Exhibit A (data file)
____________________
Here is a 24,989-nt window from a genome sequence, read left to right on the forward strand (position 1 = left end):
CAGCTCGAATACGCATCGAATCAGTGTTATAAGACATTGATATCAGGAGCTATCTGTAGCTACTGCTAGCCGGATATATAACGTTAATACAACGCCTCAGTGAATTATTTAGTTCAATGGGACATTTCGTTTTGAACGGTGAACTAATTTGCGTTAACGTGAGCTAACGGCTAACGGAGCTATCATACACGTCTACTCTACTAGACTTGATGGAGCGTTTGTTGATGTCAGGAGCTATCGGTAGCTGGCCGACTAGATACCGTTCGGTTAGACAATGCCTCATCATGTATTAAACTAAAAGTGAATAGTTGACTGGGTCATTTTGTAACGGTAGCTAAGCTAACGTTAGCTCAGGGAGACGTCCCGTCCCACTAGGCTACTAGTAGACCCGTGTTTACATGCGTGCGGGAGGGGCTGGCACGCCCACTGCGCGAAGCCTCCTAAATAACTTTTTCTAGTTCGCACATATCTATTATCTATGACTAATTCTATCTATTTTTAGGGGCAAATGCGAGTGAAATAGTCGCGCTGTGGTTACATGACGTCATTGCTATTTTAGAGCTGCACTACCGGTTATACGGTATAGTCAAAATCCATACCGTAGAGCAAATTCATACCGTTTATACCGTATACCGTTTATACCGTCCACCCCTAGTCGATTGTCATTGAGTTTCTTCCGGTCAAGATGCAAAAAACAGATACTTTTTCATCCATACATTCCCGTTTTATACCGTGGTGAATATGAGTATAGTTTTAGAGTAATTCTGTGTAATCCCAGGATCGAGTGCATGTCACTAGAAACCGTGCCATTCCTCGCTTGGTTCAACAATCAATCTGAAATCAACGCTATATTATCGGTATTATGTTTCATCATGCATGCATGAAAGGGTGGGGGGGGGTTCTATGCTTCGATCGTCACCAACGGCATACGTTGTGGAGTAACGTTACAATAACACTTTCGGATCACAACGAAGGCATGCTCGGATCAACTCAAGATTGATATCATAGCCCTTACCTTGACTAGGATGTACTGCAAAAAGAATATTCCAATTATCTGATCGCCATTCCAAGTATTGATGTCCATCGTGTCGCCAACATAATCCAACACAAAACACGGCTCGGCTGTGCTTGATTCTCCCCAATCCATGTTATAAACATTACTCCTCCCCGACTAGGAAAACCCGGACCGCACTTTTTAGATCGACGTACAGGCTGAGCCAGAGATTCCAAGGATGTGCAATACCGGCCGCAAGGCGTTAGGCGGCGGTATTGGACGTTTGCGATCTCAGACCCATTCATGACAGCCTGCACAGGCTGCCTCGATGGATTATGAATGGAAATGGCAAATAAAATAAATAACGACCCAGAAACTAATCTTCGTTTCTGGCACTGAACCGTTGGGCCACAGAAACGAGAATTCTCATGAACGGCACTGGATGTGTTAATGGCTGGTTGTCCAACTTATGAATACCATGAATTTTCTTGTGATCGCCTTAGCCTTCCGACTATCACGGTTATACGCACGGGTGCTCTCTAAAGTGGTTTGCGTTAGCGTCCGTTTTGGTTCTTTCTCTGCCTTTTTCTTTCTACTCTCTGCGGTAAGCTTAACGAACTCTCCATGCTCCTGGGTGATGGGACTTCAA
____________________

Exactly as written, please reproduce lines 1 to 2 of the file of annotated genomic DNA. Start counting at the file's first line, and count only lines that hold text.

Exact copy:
Here is a 24,989-nt window from a genome sequence, read left to right on the forward strand (position 1 = left end):
CAGCTCGAATACGCATCGAATCAGTGTTATAAGACATTGATATCAGGAGCTATCTGTAGCTACTGCTAGCCGGATATATAACGTTAATACAACGCCTCAGTGAATTATTTAGTTCAATGGGACATTTCGTTTTGAACGGTGAACTAATTTGCGTTAACGTGAGCTAACGGCTAACGGAGCTATCATACACGTCTACTCTACTAGACTTGATGGAGCGTTTGTTGATGTCAGGAGCTATCGGTAGCTGGCCGACTAGATACCGTTCGGTTAGACAATGCCTCATCATGTATTAAACTAAAAGTGAATAGTTGACTGGGTCATTTTGTAACGGTAGCTAAGCTAACGTTAGCTCAGGGAGACGTCCCGTCCCACTAGGCTACTAGTAGACCCGTGTTTACATGCGTGCGGGAGGGGCTGGCACGCCCACTGCGCGAAGCCTCCTAAATAACTTTTTCTAGTTCGCACATATCTATTATCTATGACTAATTCTATCTATTTTTAGGGGCAAATGCGAGTGAAATAGTCGCGCTGTGGTTACATGACGTCATTGCTATTTTAGAGCTGCACTACCGGTTATACGGTATAGTCAAAATCCATACCGTAGAGCAAATTCATACCGTTTATACCGTATACCGTTTATACCGTCCACCCCTAGTCGATTGTCATTGAGTTTCTTCCGGTCAAGATGCAAAAAACAGATACTTTTTCATCCATACATTCCCGTTTTATACCGTGGTGAATATGAGTATAGTTTTAGAGTAATTCTGTGTAATCCCAGGATCGAGTGCATGTCACTAGAAACCGTGCCATTCCTCGCTTGGTTCAACAATCAATCTGAAATCAACGCTATATTATCGGTATTATGTTTCATCATGCATGCATGAAAGGGTGGGGGGGGGTTCTATGCTTCGATCGTCACCAACGGCATACGTTGTGGAGTAACGTTACAATAACACTTTCGGATCACAACGAAGGCATGCTCGGATCAACTCAAGATTGATATCATAGCCCTTACCTTGACTAGGATGTACTGCAAAAAGAATATTCCAATTATCTGATCGCCATTCCAAGTATTGATGTCCATCGTGTCGCCAACATAATCCAACACAAAACACGGCTCGGCTGTGCTTGATTCTCCCCAATCCATGTTATAAACATTACTCCTCCCCGACTAGGAAAACCCGGACCGCACTTTTTAGATCGACGTACAGGCTGAGCCAGAGATTCCAAGGATGTGCAATACCGGCCGCAAGGCGTTAGGCGGCGGTATTGGACGTTTGCGATCTCAGACCCATTCATGACAGCCTGCACAGGCTGCCTCGATGGATTATGAATGGAAATGGCAAATAAAATAAATAACGACCCAGAAACTAATCTTCGTTTCTGGCACTGAACCGTTGGGCCACAGAAACGAGAATTCTCATGAACGGCACTGGATGTGTTAATGGCTGGTTGTCCAACTTATGAATACCATGAATTTTCTTGTGATCGCCTTAGCCTTCCGACTATCACGGTTATACGCACGGGTGCTCTCTAAAGTGGTTTGCGTTAGCGTCCGTTTTGGTTCTTTCTCTGCCTTTTTCTTTCTACTCTCTGCGGTAAGCTTAACGAACTCTCCATGCTCCTGGGTGATGGGACTTCAA